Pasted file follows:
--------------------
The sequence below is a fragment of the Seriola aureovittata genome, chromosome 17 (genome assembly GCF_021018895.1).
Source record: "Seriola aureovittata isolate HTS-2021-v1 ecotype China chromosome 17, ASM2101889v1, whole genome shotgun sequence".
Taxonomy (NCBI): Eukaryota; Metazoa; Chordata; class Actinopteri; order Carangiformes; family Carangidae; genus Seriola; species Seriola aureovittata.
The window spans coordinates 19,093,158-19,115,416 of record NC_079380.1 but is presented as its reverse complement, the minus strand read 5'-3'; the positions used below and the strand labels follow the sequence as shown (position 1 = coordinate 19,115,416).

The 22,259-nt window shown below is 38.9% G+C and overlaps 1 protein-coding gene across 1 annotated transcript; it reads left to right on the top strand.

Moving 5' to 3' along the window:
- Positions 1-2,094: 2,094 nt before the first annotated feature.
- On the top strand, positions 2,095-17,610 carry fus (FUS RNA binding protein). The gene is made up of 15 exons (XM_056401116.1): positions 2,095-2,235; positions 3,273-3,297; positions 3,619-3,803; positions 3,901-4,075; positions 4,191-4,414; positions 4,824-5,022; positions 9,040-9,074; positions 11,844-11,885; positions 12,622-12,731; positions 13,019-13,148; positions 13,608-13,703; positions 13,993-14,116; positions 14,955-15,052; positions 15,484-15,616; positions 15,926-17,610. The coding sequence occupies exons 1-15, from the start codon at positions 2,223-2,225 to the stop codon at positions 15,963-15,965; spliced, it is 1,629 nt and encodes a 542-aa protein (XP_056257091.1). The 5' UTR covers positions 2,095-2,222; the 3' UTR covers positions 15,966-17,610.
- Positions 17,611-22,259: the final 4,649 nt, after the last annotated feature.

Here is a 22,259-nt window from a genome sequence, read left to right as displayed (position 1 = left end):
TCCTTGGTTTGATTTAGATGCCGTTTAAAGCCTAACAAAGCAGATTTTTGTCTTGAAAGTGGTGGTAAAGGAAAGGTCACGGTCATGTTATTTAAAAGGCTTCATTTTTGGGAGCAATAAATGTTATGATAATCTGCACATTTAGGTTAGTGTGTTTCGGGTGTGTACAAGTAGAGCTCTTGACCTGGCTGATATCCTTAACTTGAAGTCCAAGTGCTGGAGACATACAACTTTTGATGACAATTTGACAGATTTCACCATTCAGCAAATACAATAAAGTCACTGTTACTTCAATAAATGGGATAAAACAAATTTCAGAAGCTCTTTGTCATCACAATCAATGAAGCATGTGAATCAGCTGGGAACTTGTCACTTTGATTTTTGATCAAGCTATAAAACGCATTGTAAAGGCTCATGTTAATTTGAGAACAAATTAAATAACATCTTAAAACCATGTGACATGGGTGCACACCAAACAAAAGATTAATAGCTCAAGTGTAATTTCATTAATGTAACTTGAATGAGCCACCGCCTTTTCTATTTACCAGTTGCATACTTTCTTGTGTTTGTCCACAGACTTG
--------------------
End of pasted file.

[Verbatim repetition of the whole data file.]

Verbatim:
The sequence below is a fragment of the Seriola aureovittata genome, chromosome 17 (genome assembly GCF_021018895.1).
Source record: "Seriola aureovittata isolate HTS-2021-v1 ecotype China chromosome 17, ASM2101889v1, whole genome shotgun sequence".
Taxonomy (NCBI): Eukaryota; Metazoa; Chordata; class Actinopteri; order Carangiformes; family Carangidae; genus Seriola; species Seriola aureovittata.
The window spans coordinates 19,093,158-19,115,416 of record NC_079380.1 but is presented as its reverse complement, the minus strand read 5'-3'; the positions used below and the strand labels follow the sequence as shown (position 1 = coordinate 19,115,416).

The 22,259-nt window shown below is 38.9% G+C and overlaps 1 protein-coding gene across 1 annotated transcript; it reads left to right on the top strand.

Moving 5' to 3' along the window:
- Positions 1-2,094: 2,094 nt before the first annotated feature.
- On the top strand, positions 2,095-17,610 carry fus (FUS RNA binding protein). The gene is made up of 15 exons (XM_056401116.1): positions 2,095-2,235; positions 3,273-3,297; positions 3,619-3,803; positions 3,901-4,075; positions 4,191-4,414; positions 4,824-5,022; positions 9,040-9,074; positions 11,844-11,885; positions 12,622-12,731; positions 13,019-13,148; positions 13,608-13,703; positions 13,993-14,116; positions 14,955-15,052; positions 15,484-15,616; positions 15,926-17,610. The coding sequence occupies exons 1-15, from the start codon at positions 2,223-2,225 to the stop codon at positions 15,963-15,965; spliced, it is 1,629 nt and encodes a 542-aa protein (XP_056257091.1). The 5' UTR covers positions 2,095-2,222; the 3' UTR covers positions 15,966-17,610.
- Positions 17,611-22,259: the final 4,649 nt, after the last annotated feature.

Here is a 22,259-nt window from a genome sequence, read left to right as displayed (position 1 = left end):
TCCTTGGTTTGATTTAGATGCCGTTTAAAGCCTAACAAAGCAGATTTTTGTCTTGAAAGTGGTGGTAAAGGAAAGGTCACGGTCATGTTATTTAAAAGGCTTCATTTTTGGGAGCAATAAATGTTATGATAATCTGCACATTTAGGTTAGTGTGTTTCGGGTGTGTACAAGTAGAGCTCTTGACCTGGCTGATATCCTTAACTTGAAGTCCAAGTGCTGGAGACATACAACTTTTGATGACAATTTGACAGATTTCACCATTCAGCAAATACAATAAAGTCACTGTTACTTCAATAAATGGGATAAAACAAATTTCAGAAGCTCTTTGTCATCACAATCAATGAAGCATGTGAATCAGCTGGGAACTTGTCACTTTGATTTTTGATCAAGCTATAAAACGCATTGTAAAGGCTCATGTTAATTTGAGAACAAATTAAATAACATCTTAAAACCATGTGACATGGGTGCACACCAAACAAAAGATTAATAGCTCAAGTGTAATTTCATTAATGTAACTTGAATGAGCCACCGCCTTTTCTATTTACCAGTTGCATACTTTCTTGTGTTTGTCCACAGACTTG